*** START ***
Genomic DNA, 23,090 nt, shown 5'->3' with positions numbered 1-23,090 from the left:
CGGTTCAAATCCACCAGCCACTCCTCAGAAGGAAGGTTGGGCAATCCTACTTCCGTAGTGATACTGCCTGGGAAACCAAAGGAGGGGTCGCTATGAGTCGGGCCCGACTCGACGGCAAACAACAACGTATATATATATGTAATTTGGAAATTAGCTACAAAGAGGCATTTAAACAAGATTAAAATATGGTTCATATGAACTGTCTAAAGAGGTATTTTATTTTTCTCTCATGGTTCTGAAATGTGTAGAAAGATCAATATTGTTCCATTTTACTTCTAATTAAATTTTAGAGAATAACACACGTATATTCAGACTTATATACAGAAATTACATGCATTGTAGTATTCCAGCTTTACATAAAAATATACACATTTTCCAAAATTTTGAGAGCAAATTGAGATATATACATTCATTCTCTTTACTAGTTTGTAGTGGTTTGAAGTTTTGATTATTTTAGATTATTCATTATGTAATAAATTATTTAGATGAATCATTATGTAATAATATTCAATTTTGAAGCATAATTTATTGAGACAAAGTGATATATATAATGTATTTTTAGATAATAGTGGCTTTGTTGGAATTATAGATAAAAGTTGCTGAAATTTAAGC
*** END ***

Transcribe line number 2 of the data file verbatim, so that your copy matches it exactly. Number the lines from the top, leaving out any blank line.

CGGTTCAAATCCACCAGCCACTCCTCAGAAGGAAGGTTGGGCAATCCTACTTCCGTAGTGATACTGCCTGGGAAACCAAAGGAGGGGTCGCTATGAGTCGGGCCCGACTCGACGGCAAACAACAACGTATATATATATGTAATTTGGAAATTAGCTACAAAGAGGCATTTAAACAAGATTAAAATATGGTTCATATGAACTGTCTAAAGAGGTATTTTATTTTTCTCTCATGGTTCTGAAATGTGTAGAAAGATCAATATTGTTCCATTTTACTTCTAATTAAATTTTAGAGAATAACACACGTATATTCAGACTTATATACAGAAATTACATGCATTGTAGTATTCCAGCTTTACATAAAAATATACACATTTTCCAAAATTTTGAGAGCAAATTGAGATATATACATTCATTCTCTTTACTAGTTTGTAGTGGTTTGAAGTTTTGATTATTTTAGATTATTCATTATGTAATAAATTATTTAGATGAATCATTATGTAATAATATTCAATTTTGAAGCATAATTTATTGAGACAAAGTGATATATATAATGTATTTTTAGATAATAGTGGCTTTGTTGGAATTATAGATAAAAGTTGCTGAAATTTAAGC